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Question of Sound Fusion Power Generation

  1. Apr 15, 2006 #1
    1.with the hot and cold fusion under experiment level now, would power from sound fusion provides equal or more power and economic value if it has been successfully researched?

    2. what is the difficulty faced in building a commercial sound fusion generator?

    3. Future of sound fusion development?

    thanks in advance
     
  2. jcsd
  3. Apr 15, 2006 #2
    Sonofusion has never been observed.
     
  4. Apr 15, 2006 #3

    Morbius

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    Scorpio,

    Neither "sound fusion" nor "cold fusion" has been conclusively demonstrated; and
    based on our current understanding of the physics - they won't be.

    Dr. Gregory Greenman
    Physicist
     
  5. Apr 15, 2006 #4

    Astronuc

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    I know 'cold fusion' was dismissed as false, but I thought that some folk from RPI and one of the labs had detected neutrons in a deuterated liquid (acetone or something). Has that been found to be false?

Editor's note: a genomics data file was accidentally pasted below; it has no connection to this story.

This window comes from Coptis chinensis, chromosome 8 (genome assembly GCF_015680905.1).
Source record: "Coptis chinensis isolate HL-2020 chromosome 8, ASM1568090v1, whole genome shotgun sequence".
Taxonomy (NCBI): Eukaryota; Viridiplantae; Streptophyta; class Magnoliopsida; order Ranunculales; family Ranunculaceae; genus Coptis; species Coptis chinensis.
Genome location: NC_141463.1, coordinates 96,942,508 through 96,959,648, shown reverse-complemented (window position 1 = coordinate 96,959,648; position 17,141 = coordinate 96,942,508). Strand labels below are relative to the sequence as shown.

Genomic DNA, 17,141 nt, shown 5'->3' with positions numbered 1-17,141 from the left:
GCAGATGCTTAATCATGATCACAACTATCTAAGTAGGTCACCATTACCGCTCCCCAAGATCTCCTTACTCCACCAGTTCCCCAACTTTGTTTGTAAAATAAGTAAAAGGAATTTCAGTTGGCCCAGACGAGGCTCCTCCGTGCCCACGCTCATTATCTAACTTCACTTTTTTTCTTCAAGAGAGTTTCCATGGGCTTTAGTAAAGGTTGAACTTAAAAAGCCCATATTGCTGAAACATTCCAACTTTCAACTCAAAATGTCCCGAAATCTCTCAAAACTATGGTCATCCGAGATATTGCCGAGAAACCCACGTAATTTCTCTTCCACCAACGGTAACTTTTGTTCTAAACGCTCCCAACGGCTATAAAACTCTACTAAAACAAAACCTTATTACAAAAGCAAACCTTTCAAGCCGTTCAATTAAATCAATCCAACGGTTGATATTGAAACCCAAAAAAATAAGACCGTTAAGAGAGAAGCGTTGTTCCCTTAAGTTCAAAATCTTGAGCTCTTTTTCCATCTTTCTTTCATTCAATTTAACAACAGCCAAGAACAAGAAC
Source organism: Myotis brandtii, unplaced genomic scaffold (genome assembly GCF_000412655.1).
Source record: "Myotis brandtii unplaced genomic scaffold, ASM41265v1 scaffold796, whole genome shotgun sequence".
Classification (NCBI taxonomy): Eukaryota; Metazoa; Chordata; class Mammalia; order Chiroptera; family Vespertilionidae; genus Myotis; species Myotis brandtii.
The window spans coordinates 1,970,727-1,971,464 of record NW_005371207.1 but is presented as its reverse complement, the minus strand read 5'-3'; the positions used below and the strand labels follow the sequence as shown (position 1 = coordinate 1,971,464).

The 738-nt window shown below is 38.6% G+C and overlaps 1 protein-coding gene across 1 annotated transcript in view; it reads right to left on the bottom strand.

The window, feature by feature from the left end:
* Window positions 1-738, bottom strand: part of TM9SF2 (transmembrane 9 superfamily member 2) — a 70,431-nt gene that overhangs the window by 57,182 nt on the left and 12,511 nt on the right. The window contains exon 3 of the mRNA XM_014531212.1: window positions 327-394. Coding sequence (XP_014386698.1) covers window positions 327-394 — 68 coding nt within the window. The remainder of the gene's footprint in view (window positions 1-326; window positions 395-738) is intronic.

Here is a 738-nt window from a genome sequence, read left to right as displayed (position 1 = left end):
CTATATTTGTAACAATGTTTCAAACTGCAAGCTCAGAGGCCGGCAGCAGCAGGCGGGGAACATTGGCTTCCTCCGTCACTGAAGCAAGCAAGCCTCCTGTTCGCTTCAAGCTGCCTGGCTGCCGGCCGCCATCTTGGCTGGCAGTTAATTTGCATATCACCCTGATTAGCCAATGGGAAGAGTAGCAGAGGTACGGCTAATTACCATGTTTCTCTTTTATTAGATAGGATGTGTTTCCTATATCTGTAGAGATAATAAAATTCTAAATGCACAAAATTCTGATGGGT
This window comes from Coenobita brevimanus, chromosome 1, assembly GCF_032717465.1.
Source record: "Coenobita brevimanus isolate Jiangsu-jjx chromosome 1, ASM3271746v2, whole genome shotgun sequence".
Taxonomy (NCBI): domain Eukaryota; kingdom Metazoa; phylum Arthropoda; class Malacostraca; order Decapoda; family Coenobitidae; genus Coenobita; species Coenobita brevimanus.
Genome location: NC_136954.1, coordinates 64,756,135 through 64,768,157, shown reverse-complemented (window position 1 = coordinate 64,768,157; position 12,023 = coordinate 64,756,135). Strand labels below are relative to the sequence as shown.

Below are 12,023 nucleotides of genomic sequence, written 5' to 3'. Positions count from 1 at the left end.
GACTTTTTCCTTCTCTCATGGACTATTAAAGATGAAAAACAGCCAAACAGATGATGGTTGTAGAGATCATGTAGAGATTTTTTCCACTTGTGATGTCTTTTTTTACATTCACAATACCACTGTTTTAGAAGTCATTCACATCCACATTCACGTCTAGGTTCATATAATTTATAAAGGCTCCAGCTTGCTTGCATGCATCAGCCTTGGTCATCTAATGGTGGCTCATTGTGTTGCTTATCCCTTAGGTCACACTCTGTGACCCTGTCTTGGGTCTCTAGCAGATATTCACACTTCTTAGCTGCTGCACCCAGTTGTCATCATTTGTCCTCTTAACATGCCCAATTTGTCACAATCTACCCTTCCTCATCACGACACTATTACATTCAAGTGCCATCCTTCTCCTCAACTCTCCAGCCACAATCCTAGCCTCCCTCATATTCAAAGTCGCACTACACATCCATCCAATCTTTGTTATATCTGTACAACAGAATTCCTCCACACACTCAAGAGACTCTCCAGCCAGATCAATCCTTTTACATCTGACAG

Here is press release from RPI - New Sonofusion Experiment Produces Results Without External Neutron Source
    http://news.rpi.edu/update.do?artcenterkey=1322&setappvar=page(1)
     
  6. Apr 15, 2006 #5
    Taleyarkhan must be celebrating now!! I hope that experiment will be verified by another team.

    Astronuc do you think sonofusion can be a viable energy source in the future??
     
  7. Apr 15, 2006 #6

    Astronuc

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    Not as an energy source. May understanding is that the process is inherently low energy density.
     
  8. Apr 15, 2006 #7

    ZapperZ

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  9. Apr 17, 2006 #8
  10. Apr 17, 2006 #9

    (if it works) is there anything preventing scaling it up?